Tuesday, February 24, 2015
Challenging your body vs. breaking it
After a while, the workouts that used to challenge you are now easier and burn less calories. You begin searching out newer, harder workouts to get the calorie burn up and give you that soreness that you both love and loathe. We went from doing things we thought were hard back in the day like Tae Bo, Powerstrike, Turbo Jam and even a few of the higher impact Gilad videos to upgrading to higher impact. HIIT and tabata workouts became the goal. They put your body through the paces with high impact for a shorter amount of time. We added things like Turbo Fire (which have workouts varying from longer medium impact workouts to HIIT workouts up to 30 minutes), Supreme 90 Day, Power 90, Amy Dixon and others. For a while, it seemed to be working but instead of losing weight, we were leaning out. That's fine when you're closer to your goal but when you're still close to 300 lbs, a lean 300 lbs isn't gonna get you on a zipline with a weight limit of 240 lbs. The Mr and I would throw ourselves into these workouts and give it our all. If we weren't soaked in sweat and feeling like a rag doll afterward, it didn't feel successful. The problem was then we'd spend the rest of the week feeling broken...literally broken. Hobbling around, sore every day to the point we uttered the phrase "I feel like I've been hit by/dragged behind a truck" more often than I care to recall. Even a full rest day wouldn't give us the relief we hoped for.
Everything in the media was telling us that unless you were breaking your body down to build it back up and make it harder, faster and stronger, then you weren't doing exercise right. Well that was fine...until it wasn't. I finally broke my body when I got Tarsal Tunnel Syndrome and muscle issues. I was forced into non-weight bearing exercise for a time and then a slow build up with low impact. When I wasn't blowing it on the weekends, I was actually losing weight. Could this crap we're being fed about exercise needing to be extreme and all pain for gain not actually be right for the average person?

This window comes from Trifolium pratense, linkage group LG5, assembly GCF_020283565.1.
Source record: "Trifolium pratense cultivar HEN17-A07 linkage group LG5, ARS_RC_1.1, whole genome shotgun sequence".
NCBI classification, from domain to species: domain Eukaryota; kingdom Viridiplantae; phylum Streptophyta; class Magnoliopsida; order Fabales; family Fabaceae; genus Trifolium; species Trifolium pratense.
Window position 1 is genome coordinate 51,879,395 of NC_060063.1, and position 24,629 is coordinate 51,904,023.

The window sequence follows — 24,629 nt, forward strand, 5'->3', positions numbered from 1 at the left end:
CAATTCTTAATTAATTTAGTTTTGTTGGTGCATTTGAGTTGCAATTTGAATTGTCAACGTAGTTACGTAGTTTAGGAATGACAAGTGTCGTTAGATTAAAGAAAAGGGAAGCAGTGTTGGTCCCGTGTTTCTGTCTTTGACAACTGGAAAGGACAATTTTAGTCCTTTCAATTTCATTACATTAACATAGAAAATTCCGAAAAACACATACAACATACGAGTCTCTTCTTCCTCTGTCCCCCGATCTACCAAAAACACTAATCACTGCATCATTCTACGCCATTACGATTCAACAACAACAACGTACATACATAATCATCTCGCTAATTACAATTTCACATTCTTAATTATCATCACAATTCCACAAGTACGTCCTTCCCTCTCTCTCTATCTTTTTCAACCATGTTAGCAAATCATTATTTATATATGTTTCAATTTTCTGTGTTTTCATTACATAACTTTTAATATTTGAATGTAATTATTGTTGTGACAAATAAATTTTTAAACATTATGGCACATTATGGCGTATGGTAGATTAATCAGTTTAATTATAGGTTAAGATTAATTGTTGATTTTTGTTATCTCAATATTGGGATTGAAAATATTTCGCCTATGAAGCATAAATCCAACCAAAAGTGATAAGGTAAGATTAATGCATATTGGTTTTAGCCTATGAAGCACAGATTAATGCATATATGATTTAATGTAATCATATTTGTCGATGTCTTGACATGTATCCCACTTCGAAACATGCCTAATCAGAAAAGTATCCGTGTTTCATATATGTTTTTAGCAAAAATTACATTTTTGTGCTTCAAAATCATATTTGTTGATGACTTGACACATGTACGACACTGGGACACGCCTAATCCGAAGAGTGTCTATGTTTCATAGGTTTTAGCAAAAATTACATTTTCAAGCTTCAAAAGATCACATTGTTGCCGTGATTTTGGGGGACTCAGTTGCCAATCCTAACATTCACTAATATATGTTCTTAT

That mentality seems to dominate our exercise culture these days. I see stuff like this pop up in my feed all the time...
I might've believed that even as recently as a year ago but I'm sorry that mentality does not fly with me anymore. While I get why some people respond to that kind of message, I feel it's actually a little irresponsible to promote it. I mean look at her. How many people do you know that look like that?? How many extreme athletes do you know? I'm pretty sure the majority of us are just looking for workouts we can easily fit into our busy schedules and if they can be fun over feeling like exercise, then bonus for us. But instead we're spoon fed this mentality that we're not exercising with some extreme attitude then why bother? That mentality may be how true athletes train but not the average person. I'm not saying do something so light that you're not out of your comfort zone and sweating but I don't need to "put my body through the pain", thank you.
I'm finally over that injury I gave myself from our New England vacation and know how to keep it at bay. I'm not going to go back to some batshit mentality of 'break it down to build it up' again. Frankly, I'm too old for that crap. Maybe if I had the joints of a 20 year old it would be okay for a time and if I gave a crap about being 10% body fat. But I don't.
If I put intensity in my workout without doing box jumps, slamming down on my knees like a jackhammer and trying to see how far I can push my body before I end up back at the chiro...I can still lose weight. I have been doing low to medium impact and three strength sessions with focus on legs and upper body without feeling like being dragged by a truck and seeing results. Adding speedbags or punches in places where an instructor is babbling or there is a lull does a lot to keep my heart rate up and burn more calories. It also helps that I've cut 100-200 calories daily in places I didn't need extras.
I still do Turbo Fire (not the HIITs), Walk Away the Pounds, Power 90 (modified if need be), Tae Bo, Gilad, Powerstrike and Fitness Blender workouts and while we do feel a little burnt out since we can recite dialogue...they get the job done. Over the summer, we plan to add more outdoor activities to shake things up but when it's zero outside, we can't even think about that right now but it's something to look forward to. No...they won't be high impact but I can assume we'll be sore and work our bodies in new ways.
It's fine to try out fitness trends to see what may and may not breathe new life into your fitness routine but it's not worth breaking your body over.
Have you ever tried a more extreme workout or fitness fad that was detrimental instead of helpful?
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